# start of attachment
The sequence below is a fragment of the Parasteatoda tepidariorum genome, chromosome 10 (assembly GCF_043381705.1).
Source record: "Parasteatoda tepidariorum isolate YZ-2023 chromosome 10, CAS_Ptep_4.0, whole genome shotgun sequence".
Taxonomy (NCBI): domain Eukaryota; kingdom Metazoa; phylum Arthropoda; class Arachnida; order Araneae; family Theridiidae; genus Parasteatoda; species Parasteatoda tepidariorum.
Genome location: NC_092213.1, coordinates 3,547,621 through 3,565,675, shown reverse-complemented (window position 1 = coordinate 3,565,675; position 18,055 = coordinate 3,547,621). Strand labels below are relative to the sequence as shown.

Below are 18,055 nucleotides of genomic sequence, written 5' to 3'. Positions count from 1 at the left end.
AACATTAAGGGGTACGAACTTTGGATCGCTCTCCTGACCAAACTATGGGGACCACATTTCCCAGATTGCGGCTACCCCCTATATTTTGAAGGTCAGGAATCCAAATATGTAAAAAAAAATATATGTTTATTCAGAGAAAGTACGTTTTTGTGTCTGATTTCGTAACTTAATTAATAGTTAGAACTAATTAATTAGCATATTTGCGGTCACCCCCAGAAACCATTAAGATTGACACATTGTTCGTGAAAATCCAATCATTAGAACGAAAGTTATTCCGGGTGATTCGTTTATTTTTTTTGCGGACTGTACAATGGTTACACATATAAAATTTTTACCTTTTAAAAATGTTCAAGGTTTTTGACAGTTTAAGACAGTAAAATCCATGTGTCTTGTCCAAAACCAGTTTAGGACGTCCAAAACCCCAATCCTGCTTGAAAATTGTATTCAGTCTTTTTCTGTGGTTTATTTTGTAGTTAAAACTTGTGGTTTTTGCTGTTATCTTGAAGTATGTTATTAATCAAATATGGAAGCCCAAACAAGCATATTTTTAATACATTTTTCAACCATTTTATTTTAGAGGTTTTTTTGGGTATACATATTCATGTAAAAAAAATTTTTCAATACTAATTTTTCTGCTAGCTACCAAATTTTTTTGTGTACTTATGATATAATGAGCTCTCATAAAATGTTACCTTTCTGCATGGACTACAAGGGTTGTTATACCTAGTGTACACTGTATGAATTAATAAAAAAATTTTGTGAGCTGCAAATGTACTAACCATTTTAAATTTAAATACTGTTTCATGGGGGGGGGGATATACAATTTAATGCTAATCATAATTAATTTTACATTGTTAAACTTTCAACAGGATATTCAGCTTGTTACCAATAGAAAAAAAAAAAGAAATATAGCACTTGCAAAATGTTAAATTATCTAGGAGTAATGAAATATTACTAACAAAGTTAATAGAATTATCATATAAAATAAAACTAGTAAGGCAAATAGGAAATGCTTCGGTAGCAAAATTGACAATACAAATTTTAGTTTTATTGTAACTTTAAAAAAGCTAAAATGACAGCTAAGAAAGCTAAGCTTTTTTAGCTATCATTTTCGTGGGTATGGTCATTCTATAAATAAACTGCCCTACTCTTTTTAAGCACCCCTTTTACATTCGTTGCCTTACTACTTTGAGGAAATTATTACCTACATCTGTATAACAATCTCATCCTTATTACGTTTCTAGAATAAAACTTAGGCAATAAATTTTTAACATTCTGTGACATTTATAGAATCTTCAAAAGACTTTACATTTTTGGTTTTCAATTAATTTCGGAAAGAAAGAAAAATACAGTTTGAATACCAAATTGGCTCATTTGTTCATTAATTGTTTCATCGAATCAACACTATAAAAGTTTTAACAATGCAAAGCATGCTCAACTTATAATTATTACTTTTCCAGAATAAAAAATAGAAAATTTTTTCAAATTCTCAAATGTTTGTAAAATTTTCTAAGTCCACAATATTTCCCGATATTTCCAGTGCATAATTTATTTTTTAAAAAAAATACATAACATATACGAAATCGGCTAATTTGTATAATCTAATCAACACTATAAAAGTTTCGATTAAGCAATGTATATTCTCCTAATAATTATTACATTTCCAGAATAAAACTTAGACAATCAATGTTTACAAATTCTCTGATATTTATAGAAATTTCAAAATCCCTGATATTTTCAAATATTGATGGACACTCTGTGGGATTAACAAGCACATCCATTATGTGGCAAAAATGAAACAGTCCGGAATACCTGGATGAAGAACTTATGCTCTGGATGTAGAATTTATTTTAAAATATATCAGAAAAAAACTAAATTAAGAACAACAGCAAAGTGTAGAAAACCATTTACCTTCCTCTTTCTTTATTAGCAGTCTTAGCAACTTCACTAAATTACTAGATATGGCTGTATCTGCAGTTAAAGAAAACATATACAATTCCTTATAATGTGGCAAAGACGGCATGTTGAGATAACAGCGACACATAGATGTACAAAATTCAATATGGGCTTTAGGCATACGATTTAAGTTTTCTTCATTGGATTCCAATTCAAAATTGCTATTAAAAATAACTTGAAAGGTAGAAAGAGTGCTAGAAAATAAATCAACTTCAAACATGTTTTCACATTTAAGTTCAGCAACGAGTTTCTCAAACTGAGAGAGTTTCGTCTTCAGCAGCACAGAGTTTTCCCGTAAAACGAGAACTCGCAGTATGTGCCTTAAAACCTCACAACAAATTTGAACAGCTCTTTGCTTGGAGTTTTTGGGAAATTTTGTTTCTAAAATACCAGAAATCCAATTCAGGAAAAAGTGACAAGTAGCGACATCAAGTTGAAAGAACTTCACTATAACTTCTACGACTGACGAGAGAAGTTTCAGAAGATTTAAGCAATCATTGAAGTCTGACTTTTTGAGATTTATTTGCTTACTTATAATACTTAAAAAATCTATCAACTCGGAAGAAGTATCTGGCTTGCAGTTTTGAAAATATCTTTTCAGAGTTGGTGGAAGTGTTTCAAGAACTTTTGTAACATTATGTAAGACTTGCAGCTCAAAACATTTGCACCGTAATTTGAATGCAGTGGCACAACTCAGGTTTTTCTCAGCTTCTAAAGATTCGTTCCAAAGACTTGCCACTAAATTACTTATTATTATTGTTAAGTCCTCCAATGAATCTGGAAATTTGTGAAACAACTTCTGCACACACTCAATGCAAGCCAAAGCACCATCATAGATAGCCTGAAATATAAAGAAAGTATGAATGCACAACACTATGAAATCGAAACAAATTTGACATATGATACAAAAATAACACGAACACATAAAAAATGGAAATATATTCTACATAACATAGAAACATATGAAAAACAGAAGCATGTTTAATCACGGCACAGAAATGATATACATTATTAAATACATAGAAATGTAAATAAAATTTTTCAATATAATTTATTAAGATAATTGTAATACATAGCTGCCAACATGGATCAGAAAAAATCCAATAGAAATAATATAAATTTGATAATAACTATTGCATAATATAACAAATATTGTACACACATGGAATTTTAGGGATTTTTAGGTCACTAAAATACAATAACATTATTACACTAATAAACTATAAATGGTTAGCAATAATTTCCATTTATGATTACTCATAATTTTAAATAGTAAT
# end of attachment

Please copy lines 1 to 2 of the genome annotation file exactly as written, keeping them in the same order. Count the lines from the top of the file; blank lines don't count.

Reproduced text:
The sequence below is a fragment of the Parasteatoda tepidariorum genome, chromosome 10 (assembly GCF_043381705.1).
Source record: "Parasteatoda tepidariorum isolate YZ-2023 chromosome 10, CAS_Ptep_4.0, whole genome shotgun sequence".